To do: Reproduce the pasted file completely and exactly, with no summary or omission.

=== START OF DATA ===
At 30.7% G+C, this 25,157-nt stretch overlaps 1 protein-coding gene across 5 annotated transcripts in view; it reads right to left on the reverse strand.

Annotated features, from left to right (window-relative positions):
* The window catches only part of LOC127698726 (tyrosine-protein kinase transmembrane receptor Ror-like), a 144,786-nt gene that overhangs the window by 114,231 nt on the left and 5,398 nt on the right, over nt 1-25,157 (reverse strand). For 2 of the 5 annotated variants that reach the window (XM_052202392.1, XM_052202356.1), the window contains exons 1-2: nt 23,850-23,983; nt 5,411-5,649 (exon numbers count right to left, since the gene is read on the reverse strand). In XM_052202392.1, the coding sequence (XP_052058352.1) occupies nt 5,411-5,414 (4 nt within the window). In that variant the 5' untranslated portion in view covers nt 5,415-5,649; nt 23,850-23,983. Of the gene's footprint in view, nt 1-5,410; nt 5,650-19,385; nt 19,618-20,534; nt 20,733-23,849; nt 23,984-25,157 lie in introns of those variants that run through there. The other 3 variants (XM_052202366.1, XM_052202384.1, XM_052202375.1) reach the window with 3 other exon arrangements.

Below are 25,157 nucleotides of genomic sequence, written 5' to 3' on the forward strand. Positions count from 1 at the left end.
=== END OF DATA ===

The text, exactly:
At 30.7% G+C, this 25,157-nt stretch overlaps 1 protein-coding gene across 5 annotated transcripts in view; it reads right to left on the reverse strand.

Annotated features, from left to right (window-relative positions):
* The window catches only part of LOC127698726 (tyrosine-protein kinase transmembrane receptor Ror-like), a 144,786-nt gene that overhangs the window by 114,231 nt on the left and 5,398 nt on the right, over nt 1-25,157 (reverse strand). For 2 of the 5 annotated variants that reach the window (XM_052202392.1, XM_052202356.1), the window contains exons 1-2: nt 23,850-23,983; nt 5,411-5,649 (exon numbers count right to left, since the gene is read on the reverse strand). In XM_052202392.1, the coding sequence (XP_052058352.1) occupies nt 5,411-5,414 (4 nt within the window). In that variant the 5' untranslated portion in view covers nt 5,415-5,649; nt 23,850-23,983. Of the gene's footprint in view, nt 1-5,410; nt 5,650-19,385; nt 19,618-20,534; nt 20,733-23,849; nt 23,984-25,157 lie in introns of those variants that run through there. The other 3 variants (XM_052202366.1, XM_052202384.1, XM_052202375.1) reach the window with 3 other exon arrangements.

Below are 25,157 nucleotides of genomic sequence, written 5' to 3' on the forward strand. Positions count from 1 at the left end.